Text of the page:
02 September 2007

Orange Ball of Hate

All to often an album you've anticipating for months does not live up to the lofty expectations you had for it. Less often an album you've been anticipating for months does live up to the lofty expectations you had for it. But do you know what almost never happens, (to me, anyway)? An album you were sure, totoaly, completely certain that you would have turns out, against all odds, to inspire quite the opposite reaction inside of you. I can only think of two albums that have done this to me, and I'm going to tell you about them.

I've been making a consious effort to change, but the truth is I am not a huge fan of female vocalists. I can list the female artists I truly love in one breath, and one thing they have in common is strong voices. Strong, mature voices. I'm talking Janis Joplin, Mama Cass, Martha Wainwright. I like my female singers to sing good, solid songs. Nothing experimental please. Weird, quirky voices, something I embrace and actively seek out in male artists, I can not stand in female. Joanna Newsom? Can't stomach it. Yoko Ono? I'd rather not.

Enter CocoRosie. They sound like Joanna Newsom imitating Yoko Ono. Or Yoko Ono imitating Joanna Newsom. Experimental, odd, quirky, downright fucking weird. All descriptions fit the two sisters nicely. I knew I would hate their latest album, just as I had their previous ones. Even a glowing plug from John Darnielle didn't make me doubt this.

Then a misclick while browsing in emusic had me downloading 'Ghosthorse and Stillborn' instead of some Of Montreal. Oh, I was pissed. 12 precious downloads, wasted! Or so I thought. Expecting to turn it off after only minutes, I stuck the album into itunes and hit play.

I did not turn it off after a few minutes. I did not turn it off at all. I played it through once, then twice, and then a third time.

I liked the damn album. No, I loved it. And no one, believe me, was more shocked than me by that fact.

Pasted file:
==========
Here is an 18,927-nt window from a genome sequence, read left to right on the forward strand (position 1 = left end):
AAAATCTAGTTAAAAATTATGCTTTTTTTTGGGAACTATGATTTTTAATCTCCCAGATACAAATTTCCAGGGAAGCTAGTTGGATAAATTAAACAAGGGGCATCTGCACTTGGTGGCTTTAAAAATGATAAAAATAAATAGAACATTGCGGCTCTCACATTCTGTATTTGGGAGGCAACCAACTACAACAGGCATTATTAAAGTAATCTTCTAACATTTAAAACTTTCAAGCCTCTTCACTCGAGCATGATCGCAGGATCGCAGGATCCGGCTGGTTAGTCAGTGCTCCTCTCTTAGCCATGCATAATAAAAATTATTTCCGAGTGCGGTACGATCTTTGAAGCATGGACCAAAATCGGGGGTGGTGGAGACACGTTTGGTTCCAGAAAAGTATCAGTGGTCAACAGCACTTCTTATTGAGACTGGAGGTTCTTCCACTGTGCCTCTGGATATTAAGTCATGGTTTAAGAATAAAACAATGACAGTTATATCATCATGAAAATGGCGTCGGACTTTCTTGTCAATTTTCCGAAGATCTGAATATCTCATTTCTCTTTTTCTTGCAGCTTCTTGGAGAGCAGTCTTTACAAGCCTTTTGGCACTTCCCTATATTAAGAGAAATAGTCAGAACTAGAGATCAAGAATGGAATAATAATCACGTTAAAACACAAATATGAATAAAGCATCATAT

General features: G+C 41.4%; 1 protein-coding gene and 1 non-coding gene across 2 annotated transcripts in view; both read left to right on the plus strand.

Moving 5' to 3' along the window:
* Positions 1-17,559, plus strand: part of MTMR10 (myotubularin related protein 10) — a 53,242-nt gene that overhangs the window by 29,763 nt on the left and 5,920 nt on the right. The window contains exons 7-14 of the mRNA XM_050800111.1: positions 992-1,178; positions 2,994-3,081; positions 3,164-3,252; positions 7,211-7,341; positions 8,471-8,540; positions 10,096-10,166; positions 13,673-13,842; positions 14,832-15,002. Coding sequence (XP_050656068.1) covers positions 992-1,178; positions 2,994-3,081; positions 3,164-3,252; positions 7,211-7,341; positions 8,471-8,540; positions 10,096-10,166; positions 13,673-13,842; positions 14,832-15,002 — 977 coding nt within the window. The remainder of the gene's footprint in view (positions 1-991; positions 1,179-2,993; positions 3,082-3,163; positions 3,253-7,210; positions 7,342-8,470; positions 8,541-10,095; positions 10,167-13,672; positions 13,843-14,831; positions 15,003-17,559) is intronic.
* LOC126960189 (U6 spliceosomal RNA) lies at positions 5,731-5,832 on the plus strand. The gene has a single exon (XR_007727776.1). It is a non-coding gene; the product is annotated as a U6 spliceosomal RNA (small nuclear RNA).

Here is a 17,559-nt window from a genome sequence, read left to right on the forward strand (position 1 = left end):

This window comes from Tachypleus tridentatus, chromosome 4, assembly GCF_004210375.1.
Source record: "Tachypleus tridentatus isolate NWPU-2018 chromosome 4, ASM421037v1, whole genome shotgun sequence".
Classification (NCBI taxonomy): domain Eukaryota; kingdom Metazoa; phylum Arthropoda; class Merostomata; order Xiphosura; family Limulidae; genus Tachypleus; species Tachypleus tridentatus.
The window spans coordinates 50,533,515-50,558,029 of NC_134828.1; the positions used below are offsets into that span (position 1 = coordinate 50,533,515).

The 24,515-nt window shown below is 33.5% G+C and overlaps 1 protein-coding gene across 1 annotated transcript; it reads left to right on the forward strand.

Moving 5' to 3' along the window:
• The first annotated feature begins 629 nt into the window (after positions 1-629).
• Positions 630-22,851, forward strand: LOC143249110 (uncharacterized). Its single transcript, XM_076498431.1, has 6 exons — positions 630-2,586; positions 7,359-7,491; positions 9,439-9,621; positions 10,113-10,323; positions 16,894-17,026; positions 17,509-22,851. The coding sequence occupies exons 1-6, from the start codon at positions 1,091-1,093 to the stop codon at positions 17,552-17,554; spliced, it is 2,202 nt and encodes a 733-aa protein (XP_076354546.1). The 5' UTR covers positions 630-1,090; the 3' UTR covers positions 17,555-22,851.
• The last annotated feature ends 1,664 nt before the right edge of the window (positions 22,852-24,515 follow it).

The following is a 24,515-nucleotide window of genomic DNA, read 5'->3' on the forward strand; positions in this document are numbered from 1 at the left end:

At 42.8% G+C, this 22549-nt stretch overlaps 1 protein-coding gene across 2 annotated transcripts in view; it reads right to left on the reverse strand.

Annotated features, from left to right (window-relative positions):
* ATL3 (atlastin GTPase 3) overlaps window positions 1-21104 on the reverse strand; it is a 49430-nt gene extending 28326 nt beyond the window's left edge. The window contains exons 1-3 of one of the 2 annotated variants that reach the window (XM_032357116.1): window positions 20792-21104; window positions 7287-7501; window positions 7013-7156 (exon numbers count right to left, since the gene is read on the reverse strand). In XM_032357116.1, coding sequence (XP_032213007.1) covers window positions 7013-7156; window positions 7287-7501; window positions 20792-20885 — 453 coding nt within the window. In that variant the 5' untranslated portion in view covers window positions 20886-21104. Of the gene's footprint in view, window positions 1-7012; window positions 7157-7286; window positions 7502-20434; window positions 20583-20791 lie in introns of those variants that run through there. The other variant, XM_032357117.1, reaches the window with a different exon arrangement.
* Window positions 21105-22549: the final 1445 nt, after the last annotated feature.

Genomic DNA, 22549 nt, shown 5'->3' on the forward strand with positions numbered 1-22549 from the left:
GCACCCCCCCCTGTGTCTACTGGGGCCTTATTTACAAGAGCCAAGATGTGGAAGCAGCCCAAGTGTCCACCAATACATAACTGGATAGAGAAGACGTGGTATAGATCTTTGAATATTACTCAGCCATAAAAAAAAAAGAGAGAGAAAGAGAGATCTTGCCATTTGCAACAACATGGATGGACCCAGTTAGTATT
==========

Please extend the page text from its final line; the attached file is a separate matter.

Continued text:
What does it sound like? It sounds like pop album. A pop album raised by two loving pop parents, that went to a good pop school, that got top marks in all of its oppy classes. A pop album that fell in with a bad crowd, made some new, exciting friends, and ran away from home to live in a warehouse with a bunch of misfits in New York. The pop is there. But it is draped with coloured shawls of so many others sounds and ideas that at times it is almost invisable. At times it sounds like gospel, at others like a gothic lullabye. Completely unpredictable, even after multiple hearings. I sometimes thing the album warps and changes everytime I look away.


So what's the other album that I should have hated but did not? This one:

Now let's be clear, I do not hate the Beatles. I don't care how cliche it us, they were my first musical love, and I love them still. I have a tattoo of John on my shoulder, and I cried for days when George died. And this is why I was so sure I would hate that album. Some guy getting his dirty fingerprints all over my beloved songs? (Ok, so George Martin's son is hardly "some guy," but I was not in a rational frame of mind when I first heard of this album). Remixing the Beatles? Blasphemy! Never before have I been so certain in my hate.

By now I'm sure you know what is coming. I listened to the album. And I did not hate it. Not one little bit.

This is an album to remind you of why you loved the Beatles in the first place. You hear the songs so often, it's easy to forget how stunning they are. But when you unexpectedly hear the Penny Lane trumpet refrain on the tail end of Get Back, or when the opening notes of Lucy In The Sky With Diamonds start pulsing in and out like a heart beat, or when the music suddenly cuts out Hey Jude and the 'na na nas' come a glourious acappela, or when Being For The Benefit of Mr Kite decends into I Want You (She's So Heavy) and it sounds like what you image the end of the worlds would sounds like, or when the persistent Tomorrow Never Knows beat drives Within You Without You.... Ah. Then, you remember why you love the Beatles so god damned much.

Being For The Benefit Of Mr Kite
Within You Without You

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